This yellow-headed bird is considered a monogamous breeder. During winter they fly to the south and come back to the north when it’s springtime. While they feed mostly on insects, they also feed on nectars, flowers, and seeds.

Although they are small in size they make very loud and rapid calls with usual notes as “tschep tschep.” When in danger, a Verdin makes a “gee-gee-gee-gee” call.

8. Anna’s Hummingbird


Scientific name Calypte Anna
Size 3.9 to 4.3 inches
Weight 3-6 grams
Distinctive Features Color-changing bronze-green back. Chest and belly are pale gray with green flanks
Habitat and Distribution  Backyards, oak savannas, coastal scrub, open woodland, chaparral (Western Coast of North America and South Canada)
Diet  Insects, flowers, and nectar

Anna’s Hummingbird got its name from the Duchess of Rivoli, Anna Masséna. It is part of the Trochilidae family. They are commonly spotted during springtime in areas with bright-colored flowers.

This colorful bird also loves visiting hummingbird feeders as they relish hummingbird nectar.

What’s interesting about Anna’s Hummingbird is that during courtship, the male bird sings a scattered squeaky sound with chirping and buzzing. The song can last for more than 10 seconds.

9. White-crowned Sparrow


Scientific name Zonotrichia Leucophrys
Size 5.9 to 6.3 inches
Weight 25 to 28 grams
Distinctive Features Black and white striped head with a gray face. The upper body has brown streaks and gray underparts. Beak is either yellow or pink.
Habitat and Distribution Brushy areas (Western USA and Canada)
Diet Plants, seeds, and insects

The White-crowned Sparrow is a migratory bird belonging to the Passerine species. During winter they migrate to warmer and dryer areas such as Central America. They return to the north during the breeding season which is in spring.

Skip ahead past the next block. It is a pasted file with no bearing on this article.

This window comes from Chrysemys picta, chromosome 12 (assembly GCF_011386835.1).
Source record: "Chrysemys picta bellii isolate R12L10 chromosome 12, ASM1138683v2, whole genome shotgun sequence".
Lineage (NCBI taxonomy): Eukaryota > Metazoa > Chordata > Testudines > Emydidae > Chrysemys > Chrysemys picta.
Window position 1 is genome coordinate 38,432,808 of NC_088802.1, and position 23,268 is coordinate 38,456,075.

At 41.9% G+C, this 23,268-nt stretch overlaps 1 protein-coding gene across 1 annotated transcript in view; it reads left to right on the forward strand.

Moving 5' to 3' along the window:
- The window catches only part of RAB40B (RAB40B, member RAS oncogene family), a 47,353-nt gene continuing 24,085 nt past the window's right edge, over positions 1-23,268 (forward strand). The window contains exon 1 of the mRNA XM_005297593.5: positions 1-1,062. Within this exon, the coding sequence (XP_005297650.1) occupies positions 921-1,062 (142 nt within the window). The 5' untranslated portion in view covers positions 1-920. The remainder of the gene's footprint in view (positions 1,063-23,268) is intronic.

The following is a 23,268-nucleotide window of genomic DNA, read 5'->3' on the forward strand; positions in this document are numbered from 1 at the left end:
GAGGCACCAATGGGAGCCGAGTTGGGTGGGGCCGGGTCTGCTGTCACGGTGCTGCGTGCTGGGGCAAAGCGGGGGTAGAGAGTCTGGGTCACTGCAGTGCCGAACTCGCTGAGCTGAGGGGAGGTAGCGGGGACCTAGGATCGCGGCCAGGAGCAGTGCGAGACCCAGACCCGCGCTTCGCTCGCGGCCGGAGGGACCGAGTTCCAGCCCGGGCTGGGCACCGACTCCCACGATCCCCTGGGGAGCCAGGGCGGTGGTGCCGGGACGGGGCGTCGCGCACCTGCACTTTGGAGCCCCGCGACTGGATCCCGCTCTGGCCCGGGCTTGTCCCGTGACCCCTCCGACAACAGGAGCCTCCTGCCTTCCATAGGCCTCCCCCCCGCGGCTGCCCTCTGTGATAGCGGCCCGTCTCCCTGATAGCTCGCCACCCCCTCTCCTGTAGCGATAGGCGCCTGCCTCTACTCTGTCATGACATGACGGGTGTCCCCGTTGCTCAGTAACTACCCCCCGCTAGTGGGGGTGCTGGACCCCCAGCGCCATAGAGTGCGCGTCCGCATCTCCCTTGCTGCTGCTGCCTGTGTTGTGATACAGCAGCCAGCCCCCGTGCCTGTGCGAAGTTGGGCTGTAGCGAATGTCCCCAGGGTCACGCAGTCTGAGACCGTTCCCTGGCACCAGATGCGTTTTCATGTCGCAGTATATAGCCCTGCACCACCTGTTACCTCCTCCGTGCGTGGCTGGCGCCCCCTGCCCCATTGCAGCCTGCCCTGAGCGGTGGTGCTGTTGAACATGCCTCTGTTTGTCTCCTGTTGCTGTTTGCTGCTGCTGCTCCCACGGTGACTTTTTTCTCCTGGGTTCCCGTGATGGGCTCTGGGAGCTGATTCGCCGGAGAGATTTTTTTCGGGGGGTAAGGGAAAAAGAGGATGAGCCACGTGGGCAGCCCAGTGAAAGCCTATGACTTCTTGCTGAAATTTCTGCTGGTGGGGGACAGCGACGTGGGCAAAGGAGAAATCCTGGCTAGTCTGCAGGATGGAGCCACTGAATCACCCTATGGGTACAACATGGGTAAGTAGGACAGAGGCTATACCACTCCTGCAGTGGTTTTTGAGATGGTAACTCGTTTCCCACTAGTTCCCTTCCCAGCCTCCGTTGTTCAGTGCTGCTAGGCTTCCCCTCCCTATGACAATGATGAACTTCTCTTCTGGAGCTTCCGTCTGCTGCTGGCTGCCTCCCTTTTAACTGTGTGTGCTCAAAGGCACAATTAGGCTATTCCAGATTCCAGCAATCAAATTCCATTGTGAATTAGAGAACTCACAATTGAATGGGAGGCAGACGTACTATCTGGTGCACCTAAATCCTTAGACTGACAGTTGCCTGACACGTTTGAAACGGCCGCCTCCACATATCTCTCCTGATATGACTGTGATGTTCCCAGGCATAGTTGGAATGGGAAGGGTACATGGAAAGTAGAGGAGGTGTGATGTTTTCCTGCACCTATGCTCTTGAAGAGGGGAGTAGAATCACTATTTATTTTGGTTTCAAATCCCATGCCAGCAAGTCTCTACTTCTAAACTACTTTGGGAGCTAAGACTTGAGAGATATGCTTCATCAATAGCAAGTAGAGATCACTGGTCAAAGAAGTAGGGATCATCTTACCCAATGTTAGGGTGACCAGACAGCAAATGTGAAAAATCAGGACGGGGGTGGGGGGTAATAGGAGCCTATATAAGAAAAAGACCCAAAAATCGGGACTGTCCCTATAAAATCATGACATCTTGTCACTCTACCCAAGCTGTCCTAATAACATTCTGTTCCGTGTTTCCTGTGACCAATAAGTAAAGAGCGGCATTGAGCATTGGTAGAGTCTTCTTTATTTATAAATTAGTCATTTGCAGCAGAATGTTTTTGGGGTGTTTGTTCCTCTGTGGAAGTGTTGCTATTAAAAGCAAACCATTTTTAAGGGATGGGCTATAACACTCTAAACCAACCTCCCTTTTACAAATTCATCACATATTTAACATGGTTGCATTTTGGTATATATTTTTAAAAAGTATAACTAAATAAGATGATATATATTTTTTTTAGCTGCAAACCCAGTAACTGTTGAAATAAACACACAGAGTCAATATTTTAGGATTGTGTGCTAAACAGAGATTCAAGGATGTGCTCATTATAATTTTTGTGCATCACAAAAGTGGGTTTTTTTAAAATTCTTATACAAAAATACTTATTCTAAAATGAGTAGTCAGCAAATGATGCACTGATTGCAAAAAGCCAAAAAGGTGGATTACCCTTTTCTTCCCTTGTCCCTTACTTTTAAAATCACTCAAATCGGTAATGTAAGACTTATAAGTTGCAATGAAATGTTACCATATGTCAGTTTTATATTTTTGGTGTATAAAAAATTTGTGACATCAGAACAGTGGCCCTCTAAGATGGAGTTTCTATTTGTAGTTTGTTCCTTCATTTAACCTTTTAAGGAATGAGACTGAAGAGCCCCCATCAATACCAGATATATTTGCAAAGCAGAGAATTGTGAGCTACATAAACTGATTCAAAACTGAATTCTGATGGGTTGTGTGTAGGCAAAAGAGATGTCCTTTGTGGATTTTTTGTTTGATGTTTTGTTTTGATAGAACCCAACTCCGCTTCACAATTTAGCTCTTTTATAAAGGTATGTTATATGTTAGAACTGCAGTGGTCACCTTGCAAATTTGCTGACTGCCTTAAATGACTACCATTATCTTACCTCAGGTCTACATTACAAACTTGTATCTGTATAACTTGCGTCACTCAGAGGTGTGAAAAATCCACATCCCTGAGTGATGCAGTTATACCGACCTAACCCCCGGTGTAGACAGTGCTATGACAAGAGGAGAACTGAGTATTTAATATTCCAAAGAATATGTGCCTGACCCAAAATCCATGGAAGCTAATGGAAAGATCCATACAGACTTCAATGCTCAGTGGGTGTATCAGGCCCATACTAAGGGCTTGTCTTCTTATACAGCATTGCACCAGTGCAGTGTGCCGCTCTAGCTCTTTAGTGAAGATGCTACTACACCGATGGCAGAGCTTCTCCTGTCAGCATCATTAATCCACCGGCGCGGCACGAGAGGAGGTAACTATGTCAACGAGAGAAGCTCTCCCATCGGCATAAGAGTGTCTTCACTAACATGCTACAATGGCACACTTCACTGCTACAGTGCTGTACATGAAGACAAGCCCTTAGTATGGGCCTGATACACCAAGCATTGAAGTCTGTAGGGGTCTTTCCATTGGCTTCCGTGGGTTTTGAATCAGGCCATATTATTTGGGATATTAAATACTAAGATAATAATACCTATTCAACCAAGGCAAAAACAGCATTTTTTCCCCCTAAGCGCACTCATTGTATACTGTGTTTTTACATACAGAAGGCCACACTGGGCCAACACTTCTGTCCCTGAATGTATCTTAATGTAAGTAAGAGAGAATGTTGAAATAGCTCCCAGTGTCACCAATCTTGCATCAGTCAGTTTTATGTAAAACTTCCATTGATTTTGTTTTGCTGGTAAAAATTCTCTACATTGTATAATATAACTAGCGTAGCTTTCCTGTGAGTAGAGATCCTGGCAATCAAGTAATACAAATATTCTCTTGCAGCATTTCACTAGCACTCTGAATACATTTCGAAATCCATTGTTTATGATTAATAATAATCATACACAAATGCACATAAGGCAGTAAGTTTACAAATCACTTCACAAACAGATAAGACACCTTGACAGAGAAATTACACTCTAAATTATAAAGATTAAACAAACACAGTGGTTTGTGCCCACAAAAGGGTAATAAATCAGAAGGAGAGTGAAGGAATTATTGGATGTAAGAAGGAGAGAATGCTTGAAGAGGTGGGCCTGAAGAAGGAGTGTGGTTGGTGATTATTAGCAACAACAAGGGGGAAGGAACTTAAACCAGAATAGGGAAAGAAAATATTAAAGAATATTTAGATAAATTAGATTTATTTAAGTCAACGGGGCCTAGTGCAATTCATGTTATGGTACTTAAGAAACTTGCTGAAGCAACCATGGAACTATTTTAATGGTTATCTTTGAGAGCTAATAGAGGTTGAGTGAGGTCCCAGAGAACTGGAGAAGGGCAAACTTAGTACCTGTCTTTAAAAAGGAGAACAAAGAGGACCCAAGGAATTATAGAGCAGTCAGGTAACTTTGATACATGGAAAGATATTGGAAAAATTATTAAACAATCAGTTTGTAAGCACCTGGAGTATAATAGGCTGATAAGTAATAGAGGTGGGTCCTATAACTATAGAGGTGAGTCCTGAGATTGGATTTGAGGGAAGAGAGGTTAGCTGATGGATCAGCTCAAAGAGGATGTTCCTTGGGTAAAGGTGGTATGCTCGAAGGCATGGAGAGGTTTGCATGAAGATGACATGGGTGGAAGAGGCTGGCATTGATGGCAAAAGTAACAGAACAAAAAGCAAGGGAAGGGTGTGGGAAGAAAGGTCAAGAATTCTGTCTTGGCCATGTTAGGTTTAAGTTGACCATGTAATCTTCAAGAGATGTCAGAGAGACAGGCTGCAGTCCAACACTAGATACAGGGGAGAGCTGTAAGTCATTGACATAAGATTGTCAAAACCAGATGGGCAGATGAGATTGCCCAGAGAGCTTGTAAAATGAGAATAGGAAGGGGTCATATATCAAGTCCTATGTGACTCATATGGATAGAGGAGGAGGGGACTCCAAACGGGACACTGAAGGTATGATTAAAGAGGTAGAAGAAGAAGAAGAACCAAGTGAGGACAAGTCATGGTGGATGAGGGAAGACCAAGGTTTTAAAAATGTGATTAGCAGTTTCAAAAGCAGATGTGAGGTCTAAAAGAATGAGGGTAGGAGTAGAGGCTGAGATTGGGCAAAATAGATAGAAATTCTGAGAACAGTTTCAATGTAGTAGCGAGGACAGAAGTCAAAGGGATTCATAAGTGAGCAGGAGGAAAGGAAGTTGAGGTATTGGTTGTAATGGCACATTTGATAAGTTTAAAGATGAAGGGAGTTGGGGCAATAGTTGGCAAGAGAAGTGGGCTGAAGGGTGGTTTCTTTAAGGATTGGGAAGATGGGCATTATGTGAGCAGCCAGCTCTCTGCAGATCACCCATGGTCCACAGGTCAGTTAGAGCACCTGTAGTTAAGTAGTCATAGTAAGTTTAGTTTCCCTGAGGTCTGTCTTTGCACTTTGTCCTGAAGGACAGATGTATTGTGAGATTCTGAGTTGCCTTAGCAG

You can also hear their thin but sweet whistles when it’s breeding season.

10. Curve-billed Thrasher


Scientific name Toxostoma Curvirostre
Size 10.6 to 11 inches
Weight 60 to 94 grams
Distinctive Features Long concave beak with short brownish-black wings and long tail. Grayish-brown chest with spots of brown-gray.
Habitat and Distribution Areas with cacti, piñon, woodland edges, backyards, and dry desert bushland (Desert regions of the United States and Mexico)
Diet Butterflies, moths, beetles, snails, and arachnids


Curve-billed Thrasher is a member of the Mimidae family. Their long and curve bill allows them to hunt insects in the deserts.

This medium-sized bird is known for being wild and at the same time shy. Although they can be wild, they allow people to have a closer look at them. However, it can get very violent when predators and food competitors are nearby.

Curve-billed Thrasher is considered a songbird or cuicacoche in Mexico due to its various unique songs. You can also hear them produce a “whit-wheet” whistling call.

11. Cactus Wren


Scientific name Campylorhynchus brunneicapillus
Size 7.1 to 7.5 inches
Weight 33.4 and 46.9 grams
Distinctive Features Body is mostly brown with specks of white. Its underpart is a lighter shade of brown with black specks. It has white eyebrows and its beak is thick, long and slightly curved.
Habitat and Distribution Desert areas (Southwestern USA and central and northern Mexico)
Diet Mainly an insectivore but also feeds on nectar, fruits, seeds, and small reptiles


While Cactus Wren only has a frequency of less than 16%, it made it to the list since it’s the Arizona state bird. It is also considered as the biggest wren in the USA.